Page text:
Chicago Area Council, Boy Scouts of America
Chicago Area Council, Boy Scouts of America
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Boy Scout Advancement

The Boy Scout Advancement Program is subtle. It places a series of challenges in front of a Scout in a manner that is fun and educational to a boy. As Scouts meet these challenges, they achieve the aims of Boy Scouting.

A boy advances and grows in the Boy Scout phase of the program in the same way a plant grows by receiving nourishment in the right environment. The job of adults concerned with advancement is to provide the right environment.

One of the greatest needs of boys is confidence. There are three kinds of confidence that boys need: in themselves, in peers, and in leaders.

Educators and counselors agree that the best way to build confidence is through measurement. Self-Confidence is developed by measuring up to a challenge or a standard. Peer Confidence develops when the same measuring system is used for everyone � when all must meet the same challenges to receive equal recognition. Confidence in Leaders comes about when there is consistency in measuring � when leaders use a single standard of fairness.

No council, district, unit or individual has the authority to add to or subtract from any advancement requirement. A Boy Scout badge recognizes what a boy is able to do; it is not a reward for what he has done. See APPENDIX "H" for the Advancement Report form.

Standards for joining a Boy Scout troop and for advancement are listed in the latest printing of the Boy Scout Handbook and the Boy Scout Requirements book.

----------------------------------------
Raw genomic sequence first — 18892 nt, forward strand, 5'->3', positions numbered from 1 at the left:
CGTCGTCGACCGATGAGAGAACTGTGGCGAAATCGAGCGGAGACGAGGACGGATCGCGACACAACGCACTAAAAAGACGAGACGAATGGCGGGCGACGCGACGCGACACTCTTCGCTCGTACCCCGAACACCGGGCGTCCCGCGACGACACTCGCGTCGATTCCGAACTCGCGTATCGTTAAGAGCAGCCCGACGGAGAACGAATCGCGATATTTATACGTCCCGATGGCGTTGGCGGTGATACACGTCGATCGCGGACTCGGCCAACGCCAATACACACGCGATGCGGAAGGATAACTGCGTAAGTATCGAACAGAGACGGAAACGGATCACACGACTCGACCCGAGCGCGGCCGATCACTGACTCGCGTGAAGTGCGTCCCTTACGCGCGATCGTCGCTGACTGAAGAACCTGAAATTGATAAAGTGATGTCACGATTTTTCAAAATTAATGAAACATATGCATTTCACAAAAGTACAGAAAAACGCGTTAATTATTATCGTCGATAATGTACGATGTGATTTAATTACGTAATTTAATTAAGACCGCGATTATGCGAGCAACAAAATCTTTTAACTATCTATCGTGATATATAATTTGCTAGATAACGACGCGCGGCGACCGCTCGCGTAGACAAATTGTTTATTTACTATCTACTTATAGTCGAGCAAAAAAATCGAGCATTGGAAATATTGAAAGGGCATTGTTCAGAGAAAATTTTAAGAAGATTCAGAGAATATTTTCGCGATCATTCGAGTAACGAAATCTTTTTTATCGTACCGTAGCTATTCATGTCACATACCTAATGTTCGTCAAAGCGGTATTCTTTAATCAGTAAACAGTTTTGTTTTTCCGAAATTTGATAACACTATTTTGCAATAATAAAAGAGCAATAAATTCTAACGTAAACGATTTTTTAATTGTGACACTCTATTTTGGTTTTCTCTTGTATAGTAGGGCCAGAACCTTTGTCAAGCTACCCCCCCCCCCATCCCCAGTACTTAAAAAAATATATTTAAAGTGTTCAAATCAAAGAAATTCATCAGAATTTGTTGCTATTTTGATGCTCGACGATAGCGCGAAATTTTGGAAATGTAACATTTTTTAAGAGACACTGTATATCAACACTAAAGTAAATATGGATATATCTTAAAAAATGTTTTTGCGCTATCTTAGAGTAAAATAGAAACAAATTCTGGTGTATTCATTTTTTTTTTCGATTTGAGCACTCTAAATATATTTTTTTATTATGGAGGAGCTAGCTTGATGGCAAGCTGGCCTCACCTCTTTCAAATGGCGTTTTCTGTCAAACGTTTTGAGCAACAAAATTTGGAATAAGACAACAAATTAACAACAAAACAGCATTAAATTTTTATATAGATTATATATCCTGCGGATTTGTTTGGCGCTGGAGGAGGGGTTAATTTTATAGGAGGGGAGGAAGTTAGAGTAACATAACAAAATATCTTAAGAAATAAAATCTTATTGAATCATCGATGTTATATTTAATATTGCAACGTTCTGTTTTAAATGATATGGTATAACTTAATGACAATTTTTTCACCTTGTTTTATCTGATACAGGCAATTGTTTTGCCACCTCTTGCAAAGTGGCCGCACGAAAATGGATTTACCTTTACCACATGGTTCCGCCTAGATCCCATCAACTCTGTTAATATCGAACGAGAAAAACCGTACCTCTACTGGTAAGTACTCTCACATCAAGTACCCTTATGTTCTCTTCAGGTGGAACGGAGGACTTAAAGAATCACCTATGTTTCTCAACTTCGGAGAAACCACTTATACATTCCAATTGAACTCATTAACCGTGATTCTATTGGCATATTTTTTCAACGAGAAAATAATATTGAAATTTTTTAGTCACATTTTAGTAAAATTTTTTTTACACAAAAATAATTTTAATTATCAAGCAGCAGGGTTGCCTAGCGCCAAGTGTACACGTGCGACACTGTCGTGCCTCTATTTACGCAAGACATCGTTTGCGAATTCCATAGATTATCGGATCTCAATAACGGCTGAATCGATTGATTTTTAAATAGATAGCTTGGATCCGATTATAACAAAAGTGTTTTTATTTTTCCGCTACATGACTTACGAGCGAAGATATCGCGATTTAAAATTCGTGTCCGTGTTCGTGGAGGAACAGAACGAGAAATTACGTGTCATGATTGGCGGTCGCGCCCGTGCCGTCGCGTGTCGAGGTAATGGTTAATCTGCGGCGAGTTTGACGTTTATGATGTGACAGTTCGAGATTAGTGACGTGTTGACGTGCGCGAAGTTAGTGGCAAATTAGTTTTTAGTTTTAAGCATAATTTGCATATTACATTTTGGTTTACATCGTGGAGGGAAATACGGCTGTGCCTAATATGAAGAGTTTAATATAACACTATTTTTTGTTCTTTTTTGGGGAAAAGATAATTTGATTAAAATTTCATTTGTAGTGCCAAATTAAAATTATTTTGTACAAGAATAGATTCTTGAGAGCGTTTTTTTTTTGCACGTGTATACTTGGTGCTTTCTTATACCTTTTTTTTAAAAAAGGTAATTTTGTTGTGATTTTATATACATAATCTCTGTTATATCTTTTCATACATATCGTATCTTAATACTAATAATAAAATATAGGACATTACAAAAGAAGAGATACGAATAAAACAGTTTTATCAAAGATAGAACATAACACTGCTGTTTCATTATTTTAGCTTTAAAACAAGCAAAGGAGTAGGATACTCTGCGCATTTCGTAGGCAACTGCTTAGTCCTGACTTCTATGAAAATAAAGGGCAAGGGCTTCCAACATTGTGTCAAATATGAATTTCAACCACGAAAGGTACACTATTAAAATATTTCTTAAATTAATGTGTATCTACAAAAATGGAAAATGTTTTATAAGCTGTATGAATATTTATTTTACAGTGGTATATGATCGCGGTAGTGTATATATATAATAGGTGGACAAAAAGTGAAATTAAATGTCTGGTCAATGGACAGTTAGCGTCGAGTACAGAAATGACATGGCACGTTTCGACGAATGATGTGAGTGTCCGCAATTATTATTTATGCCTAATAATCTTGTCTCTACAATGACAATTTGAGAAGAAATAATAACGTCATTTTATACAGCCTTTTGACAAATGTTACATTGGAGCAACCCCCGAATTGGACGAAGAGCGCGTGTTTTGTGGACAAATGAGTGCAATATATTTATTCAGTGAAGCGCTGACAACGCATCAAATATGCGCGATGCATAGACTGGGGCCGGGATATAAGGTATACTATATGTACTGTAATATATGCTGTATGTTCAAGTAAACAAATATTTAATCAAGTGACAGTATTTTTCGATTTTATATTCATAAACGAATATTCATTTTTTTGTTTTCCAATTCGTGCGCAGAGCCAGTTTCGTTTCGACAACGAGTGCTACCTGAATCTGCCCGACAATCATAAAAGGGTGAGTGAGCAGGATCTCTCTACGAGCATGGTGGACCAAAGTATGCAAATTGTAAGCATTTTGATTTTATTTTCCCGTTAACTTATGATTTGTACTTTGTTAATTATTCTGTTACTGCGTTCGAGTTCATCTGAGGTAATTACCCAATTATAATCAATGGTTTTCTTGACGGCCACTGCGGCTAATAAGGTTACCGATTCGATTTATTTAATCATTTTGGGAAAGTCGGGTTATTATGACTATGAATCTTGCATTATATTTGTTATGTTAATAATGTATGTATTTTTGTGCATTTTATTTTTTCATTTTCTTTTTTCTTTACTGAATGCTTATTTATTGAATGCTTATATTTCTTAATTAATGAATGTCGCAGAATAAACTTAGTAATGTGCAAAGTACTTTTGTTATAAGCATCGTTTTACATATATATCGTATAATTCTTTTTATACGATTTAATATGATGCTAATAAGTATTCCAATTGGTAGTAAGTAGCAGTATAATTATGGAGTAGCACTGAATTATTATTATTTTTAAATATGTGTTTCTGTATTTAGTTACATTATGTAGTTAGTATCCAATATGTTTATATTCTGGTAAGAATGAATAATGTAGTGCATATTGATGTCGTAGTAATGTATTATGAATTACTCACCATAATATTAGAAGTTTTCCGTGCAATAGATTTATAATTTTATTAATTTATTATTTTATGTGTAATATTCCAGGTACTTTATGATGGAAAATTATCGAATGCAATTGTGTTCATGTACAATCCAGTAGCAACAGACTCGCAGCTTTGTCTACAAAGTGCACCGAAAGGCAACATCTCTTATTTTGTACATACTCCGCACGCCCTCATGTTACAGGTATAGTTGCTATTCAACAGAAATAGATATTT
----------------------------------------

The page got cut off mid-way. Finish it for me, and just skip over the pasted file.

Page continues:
Advancement accommodates the three aims of Scouting: citizenship, growth in moral strength and character, and mental and physical development.

The advancement program is designed to provide the Boy Scout with a chance to achieve the aims of Scouting. As a Scout advances, he is measured and grows in confidence and self-reliance.

When a badge and certificate are awarded to a Boy Scout to recognize that he has achieved a rank, they represent that a boy has:
� Been an active participant in his troop and patrol.
� Demonstrated living the Scout Oath (Promise) and Law in his daily life.
� Met the other requirements and/or earned the Merit Badges for the rank.
� Participated in a Scoutmaster conference.
� Satisfactorily appeared before a board of review.

In the advanced ranks (Star, Life and Eagle), the badge represents that the boy has also:

� Served in a position of responsibility in the troop.
� Performed service to others.

Four Steps of Advancement: A Boy Scout advances from Tenderfoot to Eagle by doing things with his patrol and his troop, with his leaders and on his own. It�s easy for him to advance, if the following four opportunities are provided for him.

  1. The Boy Scout learns. A Scout learns by doing. As he learns, he grows in ability to do his part as a member of the patrol and the troop. As he develops knowledge and skill, he is asked to teach others; and in this way he begins to develop leadership.